it will save us a bundle not having to get to the US.......

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Having done a maiden voyage (which I define as the first cruise of a new ship with paying customers on board)' date=' you can have it. I understand that things have improved greatly in terms of having ship and crew ready for a full load of guests, but in 1998 they were a LONG way from ready! Since that adventure, we've always waited a few months before cruising on a new ship.[/quote']

 

I remember reading about all the issues with maiden voyage. But, it was the very first sailing of DCL and hopefully they've learned a thing or two from that experience.

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My husband thinks with seven ships the price will come down bc they're saturating their market a little more.

 

 

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I could be wrong, but I don't see how they can fill 7 ships full-time charging the premium over the other lines that they do.

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I could be wrong, but I don't see how they can fill 7 ships full-time charging the premium over the other lines that they do.

 

As popular as Shanghai Disney has been, I wouldn't be surprised if one (or two) ships are for the Asian market.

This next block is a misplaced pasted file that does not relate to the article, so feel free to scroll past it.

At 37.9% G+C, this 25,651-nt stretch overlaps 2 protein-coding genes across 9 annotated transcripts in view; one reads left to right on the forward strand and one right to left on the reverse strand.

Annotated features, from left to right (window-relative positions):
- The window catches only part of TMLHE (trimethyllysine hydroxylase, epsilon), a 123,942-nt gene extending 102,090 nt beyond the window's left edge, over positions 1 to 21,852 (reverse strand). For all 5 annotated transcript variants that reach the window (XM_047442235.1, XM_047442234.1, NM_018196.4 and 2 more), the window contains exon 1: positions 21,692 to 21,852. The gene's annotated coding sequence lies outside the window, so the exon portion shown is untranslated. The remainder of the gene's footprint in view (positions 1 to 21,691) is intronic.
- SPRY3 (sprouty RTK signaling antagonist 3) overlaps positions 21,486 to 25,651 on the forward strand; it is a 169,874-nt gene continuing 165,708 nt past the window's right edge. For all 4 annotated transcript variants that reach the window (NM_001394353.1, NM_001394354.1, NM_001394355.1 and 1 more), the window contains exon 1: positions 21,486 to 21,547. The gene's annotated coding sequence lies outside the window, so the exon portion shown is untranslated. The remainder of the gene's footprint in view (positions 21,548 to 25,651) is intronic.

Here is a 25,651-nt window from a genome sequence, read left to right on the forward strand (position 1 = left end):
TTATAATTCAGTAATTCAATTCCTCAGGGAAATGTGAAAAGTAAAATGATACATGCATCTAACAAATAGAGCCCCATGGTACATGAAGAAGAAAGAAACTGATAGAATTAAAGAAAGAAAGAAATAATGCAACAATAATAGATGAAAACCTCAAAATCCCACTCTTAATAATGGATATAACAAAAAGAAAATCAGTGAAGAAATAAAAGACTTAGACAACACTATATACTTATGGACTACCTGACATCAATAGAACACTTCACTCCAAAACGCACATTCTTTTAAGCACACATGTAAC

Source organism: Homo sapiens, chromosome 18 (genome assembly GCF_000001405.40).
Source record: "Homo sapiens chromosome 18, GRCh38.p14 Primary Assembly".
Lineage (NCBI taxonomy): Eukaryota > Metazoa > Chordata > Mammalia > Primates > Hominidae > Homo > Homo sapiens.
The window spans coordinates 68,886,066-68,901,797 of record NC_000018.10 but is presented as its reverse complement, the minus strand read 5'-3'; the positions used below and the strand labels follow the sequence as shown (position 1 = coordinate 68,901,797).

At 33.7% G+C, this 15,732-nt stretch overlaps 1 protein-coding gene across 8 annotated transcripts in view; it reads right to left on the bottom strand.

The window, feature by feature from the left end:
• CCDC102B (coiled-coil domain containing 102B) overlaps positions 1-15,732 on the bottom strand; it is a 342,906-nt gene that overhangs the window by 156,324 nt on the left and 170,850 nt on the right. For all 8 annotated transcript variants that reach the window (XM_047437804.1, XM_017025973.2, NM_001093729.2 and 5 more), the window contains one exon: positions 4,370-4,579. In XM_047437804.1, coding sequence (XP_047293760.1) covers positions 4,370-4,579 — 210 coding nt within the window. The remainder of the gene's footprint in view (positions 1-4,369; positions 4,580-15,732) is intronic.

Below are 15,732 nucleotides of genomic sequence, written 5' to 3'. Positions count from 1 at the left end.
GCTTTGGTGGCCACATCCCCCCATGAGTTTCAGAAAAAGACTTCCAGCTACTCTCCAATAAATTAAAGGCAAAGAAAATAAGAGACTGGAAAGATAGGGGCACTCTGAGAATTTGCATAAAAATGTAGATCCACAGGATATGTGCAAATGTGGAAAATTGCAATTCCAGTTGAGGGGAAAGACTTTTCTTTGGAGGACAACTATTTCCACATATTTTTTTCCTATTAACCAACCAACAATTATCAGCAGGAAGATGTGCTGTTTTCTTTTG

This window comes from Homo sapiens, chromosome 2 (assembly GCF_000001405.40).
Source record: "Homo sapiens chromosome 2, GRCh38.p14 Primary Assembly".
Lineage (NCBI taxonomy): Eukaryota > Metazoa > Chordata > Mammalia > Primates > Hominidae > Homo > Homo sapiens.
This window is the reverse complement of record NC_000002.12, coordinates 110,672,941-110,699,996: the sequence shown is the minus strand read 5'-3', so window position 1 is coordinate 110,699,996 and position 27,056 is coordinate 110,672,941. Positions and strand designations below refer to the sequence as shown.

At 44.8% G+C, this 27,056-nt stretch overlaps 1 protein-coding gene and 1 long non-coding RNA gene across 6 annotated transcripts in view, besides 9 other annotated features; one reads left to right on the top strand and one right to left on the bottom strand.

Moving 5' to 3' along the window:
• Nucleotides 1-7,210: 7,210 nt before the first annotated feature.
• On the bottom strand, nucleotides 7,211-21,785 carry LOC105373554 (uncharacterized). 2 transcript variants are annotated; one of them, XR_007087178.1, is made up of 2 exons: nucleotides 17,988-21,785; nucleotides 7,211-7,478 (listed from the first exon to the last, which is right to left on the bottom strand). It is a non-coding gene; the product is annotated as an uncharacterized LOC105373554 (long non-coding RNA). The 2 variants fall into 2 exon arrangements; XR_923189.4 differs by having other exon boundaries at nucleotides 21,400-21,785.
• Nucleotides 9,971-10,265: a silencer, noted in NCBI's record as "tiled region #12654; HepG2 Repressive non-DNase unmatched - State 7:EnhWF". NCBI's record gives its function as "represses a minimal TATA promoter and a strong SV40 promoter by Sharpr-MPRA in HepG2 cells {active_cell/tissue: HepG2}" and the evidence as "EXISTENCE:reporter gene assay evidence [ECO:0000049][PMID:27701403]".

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This is going to be a lot of changes with the DCL fleet with a total of 7 vessls. The present 4 vessels are already *Green* ships with most things state of the art/environmentally friendly. Something like all of the items used on the vessels from food waste to paper and cans, only 8 % goes ashore as waste. The rest is all set up to be recycled.

 

The big change with the 3 new ships is DCL is making the next step in environmentally with the propulsion fuel being liquid natural gas..........about the cleanest thing around for ships. I am also glad DCL did not go to the size of the monster vessels out there now.............I just don't like the look or feel of these things!. I also found it interesting the D 23 people were making a big deal about all kinds of new stuff on the 3 new vessels and new adventures, It should be interesting to see what they come up with.

 

The classics are in pretty good shape and not likely to be retired by Disney for 10 or 15 years. My own thoughts is that one classic will go to South American and the other to Europe full time One of the Dream or the new class going to the far east.

 

In any case it will be fun to watch this all unfold.

 

 

AKK

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I remember reading about all the issues with maiden voyage. But, it was the very first sailing of DCL and hopefully they've learned a thing or two from that experience.

They've improved the guest experience with each new launch. They've learned to workout the "bugs" on the ship in advance (we had ALL the ice machines become non-functional, for instance), they've learned to schedule activities in ways that spread out passengers, and they've learned that they need to bring CMs on board well before the launch so that they are fully trained and ready to go. However, no matter what they do, there will always be a difference between a celebrity or charity shake down cruise with relatively few passengers and that first cruise with a full load.